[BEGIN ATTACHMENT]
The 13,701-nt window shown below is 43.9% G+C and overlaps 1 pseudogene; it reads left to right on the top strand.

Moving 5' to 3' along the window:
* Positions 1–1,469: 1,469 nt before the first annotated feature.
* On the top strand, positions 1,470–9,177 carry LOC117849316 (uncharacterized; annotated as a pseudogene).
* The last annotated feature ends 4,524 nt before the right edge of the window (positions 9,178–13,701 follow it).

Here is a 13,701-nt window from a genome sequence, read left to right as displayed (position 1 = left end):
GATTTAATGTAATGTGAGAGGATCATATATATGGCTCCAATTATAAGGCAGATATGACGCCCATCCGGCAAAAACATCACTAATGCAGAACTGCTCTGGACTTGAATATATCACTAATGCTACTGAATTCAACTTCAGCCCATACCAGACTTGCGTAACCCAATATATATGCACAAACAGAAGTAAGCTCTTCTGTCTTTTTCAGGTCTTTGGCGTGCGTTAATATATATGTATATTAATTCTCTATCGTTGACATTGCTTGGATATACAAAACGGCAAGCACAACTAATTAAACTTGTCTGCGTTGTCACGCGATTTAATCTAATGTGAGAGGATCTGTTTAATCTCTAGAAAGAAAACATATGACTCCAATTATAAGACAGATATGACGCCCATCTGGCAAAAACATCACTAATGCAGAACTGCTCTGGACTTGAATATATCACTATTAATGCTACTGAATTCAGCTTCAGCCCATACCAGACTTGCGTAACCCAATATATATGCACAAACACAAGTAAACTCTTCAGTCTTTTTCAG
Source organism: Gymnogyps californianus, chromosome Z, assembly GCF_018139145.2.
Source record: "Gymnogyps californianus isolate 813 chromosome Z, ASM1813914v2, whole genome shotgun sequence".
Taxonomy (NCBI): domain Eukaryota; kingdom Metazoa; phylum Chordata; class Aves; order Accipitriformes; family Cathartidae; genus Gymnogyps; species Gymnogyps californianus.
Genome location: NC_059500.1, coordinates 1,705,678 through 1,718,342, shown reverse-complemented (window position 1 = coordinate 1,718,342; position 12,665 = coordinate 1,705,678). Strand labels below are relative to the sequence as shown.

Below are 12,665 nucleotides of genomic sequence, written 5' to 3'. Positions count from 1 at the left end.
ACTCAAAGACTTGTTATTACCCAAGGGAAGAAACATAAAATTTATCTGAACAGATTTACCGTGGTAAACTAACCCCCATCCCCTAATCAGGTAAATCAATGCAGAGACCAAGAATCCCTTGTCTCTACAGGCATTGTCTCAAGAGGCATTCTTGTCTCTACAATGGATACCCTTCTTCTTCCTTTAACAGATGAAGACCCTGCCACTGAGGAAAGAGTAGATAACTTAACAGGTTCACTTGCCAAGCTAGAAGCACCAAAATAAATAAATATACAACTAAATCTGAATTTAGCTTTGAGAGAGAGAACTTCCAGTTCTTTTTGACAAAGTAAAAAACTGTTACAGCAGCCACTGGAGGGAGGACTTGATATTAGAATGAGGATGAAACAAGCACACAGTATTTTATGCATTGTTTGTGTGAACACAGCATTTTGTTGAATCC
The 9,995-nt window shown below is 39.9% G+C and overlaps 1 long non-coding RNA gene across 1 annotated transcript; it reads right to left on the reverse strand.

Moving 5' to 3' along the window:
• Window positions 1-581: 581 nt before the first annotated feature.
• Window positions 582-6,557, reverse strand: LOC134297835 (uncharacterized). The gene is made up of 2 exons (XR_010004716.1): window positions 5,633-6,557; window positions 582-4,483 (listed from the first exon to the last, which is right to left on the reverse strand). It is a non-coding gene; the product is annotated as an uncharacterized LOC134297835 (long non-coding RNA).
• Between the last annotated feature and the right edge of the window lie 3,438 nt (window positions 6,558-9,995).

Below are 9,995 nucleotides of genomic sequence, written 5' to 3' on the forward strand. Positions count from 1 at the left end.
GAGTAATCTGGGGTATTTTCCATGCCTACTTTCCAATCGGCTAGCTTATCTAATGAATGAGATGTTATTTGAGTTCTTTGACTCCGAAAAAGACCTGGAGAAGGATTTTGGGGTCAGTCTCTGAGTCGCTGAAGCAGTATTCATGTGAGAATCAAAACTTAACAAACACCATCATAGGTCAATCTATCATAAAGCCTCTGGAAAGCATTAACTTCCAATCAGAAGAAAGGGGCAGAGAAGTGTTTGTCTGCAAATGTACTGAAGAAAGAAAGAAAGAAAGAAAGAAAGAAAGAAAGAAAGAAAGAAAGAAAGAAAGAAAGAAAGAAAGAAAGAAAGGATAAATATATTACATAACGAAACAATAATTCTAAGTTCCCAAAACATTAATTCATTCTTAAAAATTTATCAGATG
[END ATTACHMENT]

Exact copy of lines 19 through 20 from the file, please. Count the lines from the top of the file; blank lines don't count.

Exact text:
Below are 9,995 nucleotides of genomic sequence, written 5' to 3' on the forward strand. Positions count from 1 at the left end.
GAGTAATCTGGGGTATTTTCCATGCCTACTTTCCAATCGGCTAGCTTATCTAATGAATGAGATGTTATTTGAGTTCTTTGACTCCGAAAAAGACCTGGAGAAGGATTTTGGGGTCAGTCTCTGAGTCGCTGAAGCAGTATTCATGTGAGAATCAAAACTTAACAAACACCATCATAGGTCAATCTATCATAAAGCCTCTGGAAAGCATTAACTTCCAATCAGAAGAAAGGGGCAGAGAAGTGTTTGTCTGCAAATGTACTGAAGAAAGAAAGAAAGAAAGAAAGAAAGAAAGAAAGAAAGAAAGAAAGAAAGAAAGAAAGAAAGAAAGAAAGAAAGGATAAATATATTACATAACGAAACAATAATTCTAAGTTCCCAAAACATTAATTCATTCTTAAAAATTTATCAGATG